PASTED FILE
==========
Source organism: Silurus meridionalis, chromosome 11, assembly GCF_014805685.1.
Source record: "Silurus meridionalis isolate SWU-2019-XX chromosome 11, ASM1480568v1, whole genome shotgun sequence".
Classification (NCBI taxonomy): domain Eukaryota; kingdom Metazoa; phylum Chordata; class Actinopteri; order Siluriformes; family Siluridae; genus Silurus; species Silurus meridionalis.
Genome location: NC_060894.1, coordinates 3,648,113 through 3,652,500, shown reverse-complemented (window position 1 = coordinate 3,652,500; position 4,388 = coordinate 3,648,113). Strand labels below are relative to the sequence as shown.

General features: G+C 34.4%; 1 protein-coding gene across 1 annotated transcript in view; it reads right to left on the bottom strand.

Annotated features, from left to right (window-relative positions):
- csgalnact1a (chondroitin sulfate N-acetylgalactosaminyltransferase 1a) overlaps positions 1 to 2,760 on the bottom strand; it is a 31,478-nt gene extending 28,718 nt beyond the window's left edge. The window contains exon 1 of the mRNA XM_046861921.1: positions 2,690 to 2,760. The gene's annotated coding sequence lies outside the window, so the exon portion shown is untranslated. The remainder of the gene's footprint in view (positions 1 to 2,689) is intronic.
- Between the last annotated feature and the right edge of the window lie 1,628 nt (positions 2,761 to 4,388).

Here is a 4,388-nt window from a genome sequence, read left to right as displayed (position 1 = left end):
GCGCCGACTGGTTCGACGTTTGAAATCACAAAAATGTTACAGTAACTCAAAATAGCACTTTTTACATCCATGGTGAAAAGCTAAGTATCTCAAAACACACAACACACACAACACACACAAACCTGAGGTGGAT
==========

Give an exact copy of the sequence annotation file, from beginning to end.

Source organism: Silurus meridionalis, chromosome 11, assembly GCF_014805685.1.
Source record: "Silurus meridionalis isolate SWU-2019-XX chromosome 11, ASM1480568v1, whole genome shotgun sequence".
Classification (NCBI taxonomy): domain Eukaryota; kingdom Metazoa; phylum Chordata; class Actinopteri; order Siluriformes; family Siluridae; genus Silurus; species Silurus meridionalis.
Genome location: NC_060894.1, coordinates 3,648,113 through 3,652,500, shown reverse-complemented (window position 1 = coordinate 3,652,500; position 4,388 = coordinate 3,648,113). Strand labels below are relative to the sequence as shown.

General features: G+C 34.4%; 1 protein-coding gene across 1 annotated transcript in view; it reads right to left on the bottom strand.

Annotated features, from left to right (window-relative positions):
- csgalnact1a (chondroitin sulfate N-acetylgalactosaminyltransferase 1a) overlaps positions 1 to 2,760 on the bottom strand; it is a 31,478-nt gene extending 28,718 nt beyond the window's left edge. The window contains exon 1 of the mRNA XM_046861921.1: positions 2,690 to 2,760. The gene's annotated coding sequence lies outside the window, so the exon portion shown is untranslated. The remainder of the gene's footprint in view (positions 1 to 2,689) is intronic.
- Between the last annotated feature and the right edge of the window lie 1,628 nt (positions 2,761 to 4,388).

Here is a 4,388-nt window from a genome sequence, read left to right as displayed (position 1 = left end):
GCGCCGACTGGTTCGACGTTTGAAATCACAAAAATGTTACAGTAACTCAAAATAGCACTTTTTACATCCATGGTGAAAAGCTAAGTATCTCAAAACACACAACACACACAACACACACAAACCTGAGGTGGAT